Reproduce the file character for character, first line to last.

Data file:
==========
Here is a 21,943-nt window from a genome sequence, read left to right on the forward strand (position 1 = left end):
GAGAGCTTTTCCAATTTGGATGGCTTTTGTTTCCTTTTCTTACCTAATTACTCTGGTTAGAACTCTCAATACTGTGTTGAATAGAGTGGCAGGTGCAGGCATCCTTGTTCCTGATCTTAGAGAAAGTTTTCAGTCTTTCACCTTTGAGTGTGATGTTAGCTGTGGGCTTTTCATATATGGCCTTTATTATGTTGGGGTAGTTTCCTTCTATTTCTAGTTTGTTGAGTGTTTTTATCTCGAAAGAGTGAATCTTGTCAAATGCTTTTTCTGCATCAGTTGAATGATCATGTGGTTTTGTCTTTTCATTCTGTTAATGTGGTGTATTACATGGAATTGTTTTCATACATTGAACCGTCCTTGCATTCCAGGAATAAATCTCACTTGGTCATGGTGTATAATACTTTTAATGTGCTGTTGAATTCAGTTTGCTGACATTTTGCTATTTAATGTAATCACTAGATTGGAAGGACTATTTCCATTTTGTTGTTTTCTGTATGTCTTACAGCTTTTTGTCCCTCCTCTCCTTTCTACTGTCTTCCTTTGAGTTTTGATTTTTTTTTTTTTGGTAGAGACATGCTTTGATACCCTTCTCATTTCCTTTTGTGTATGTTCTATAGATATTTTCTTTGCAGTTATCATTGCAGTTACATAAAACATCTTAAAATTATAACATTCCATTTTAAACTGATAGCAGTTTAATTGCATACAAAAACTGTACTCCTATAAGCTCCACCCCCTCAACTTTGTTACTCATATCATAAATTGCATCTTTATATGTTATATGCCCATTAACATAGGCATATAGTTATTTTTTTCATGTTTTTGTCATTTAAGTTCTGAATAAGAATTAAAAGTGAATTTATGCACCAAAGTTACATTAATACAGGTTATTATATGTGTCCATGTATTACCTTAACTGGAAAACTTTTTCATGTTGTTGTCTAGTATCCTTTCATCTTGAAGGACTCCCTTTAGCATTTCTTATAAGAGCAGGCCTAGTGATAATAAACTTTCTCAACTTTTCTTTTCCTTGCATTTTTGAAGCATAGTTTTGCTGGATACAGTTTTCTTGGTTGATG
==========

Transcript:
Here is a 21,943-nt window from a genome sequence, read left to right on the forward strand (position 1 = left end):
GAGAGCTTTTCCAATTTGGATGGCTTTTGTTTCCTTTTCTTACCTAATTACTCTGGTTAGAACTCTCAATACTGTGTTGAATAGAGTGGCAGGTGCAGGCATCCTTGTTCCTGATCTTAGAGAAAGTTTTCAGTCTTTCACCTTTGAGTGTGATGTTAGCTGTGGGCTTTTCATATATGGCCTTTATTATGTTGGGGTAGTTTCCTTCTATTTCTAGTTTGTTGAGTGTTTTTATCTCGAAAGAGTGAATCTTGTCAAATGCTTTTTCTGCATCAGTTGAATGATCATGTGGTTTTGTCTTTTCATTCTGTTAATGTGGTGTATTACATGGAATTGTTTTCATACATTGAACCGTCCTTGCATTCCAGGAATAAATCTCACTTGGTCATGGTGTATAATACTTTTAATGTGCTGTTGAATTCAGTTTGCTGACATTTTGCTATTTAATGTAATCACTAGATTGGAAGGACTATTTCCATTTTGTTGTTTTCTGTATGTCTTACAGCTTTTTGTCCCTCCTCTCCTTTCTACTGTCTTCCTTTGAGTTTTGATTTTTTTTTTTTTGGTAGAGACATGCTTTGATACCCTTCTCATTTCCTTTTGTGTATGTTCTATAGATATTTTCTTTGCAGTTATCATTGCAGTTACATAAAACATCTTAAAATTATAACATTCCATTTTAAACTGATAGCAGTTTAATTGCATACAAAAACTGTACTCCTATAAGCTCCACCCCCTCAACTTTGTTACTCATATCATAAATTGCATCTTTATATGTTATATGCCCATTAACATAGGCATATAGTTATTTTTTTCATGTTTTTGTCATTTAAGTTCTGAATAAGAATTAAAAGTGAATTTATGCACCAAAGTTACATTAATACAGGTTATTATATGTGTCCATGTATTACCTTAACTGGAAAACTTTTTCATGTTGTTGTCTAGTATCCTTTCATCTTGAAGGACTCCCTTTAGCATTTCTTATAAGAGCAGGCCTAGTGATAATAAACTTTCTCAACTTTTCTTTTCCTTGCATTTTTGAAGCATAGTTTTGCTGGATACAGTTTTCTTGGTTGATG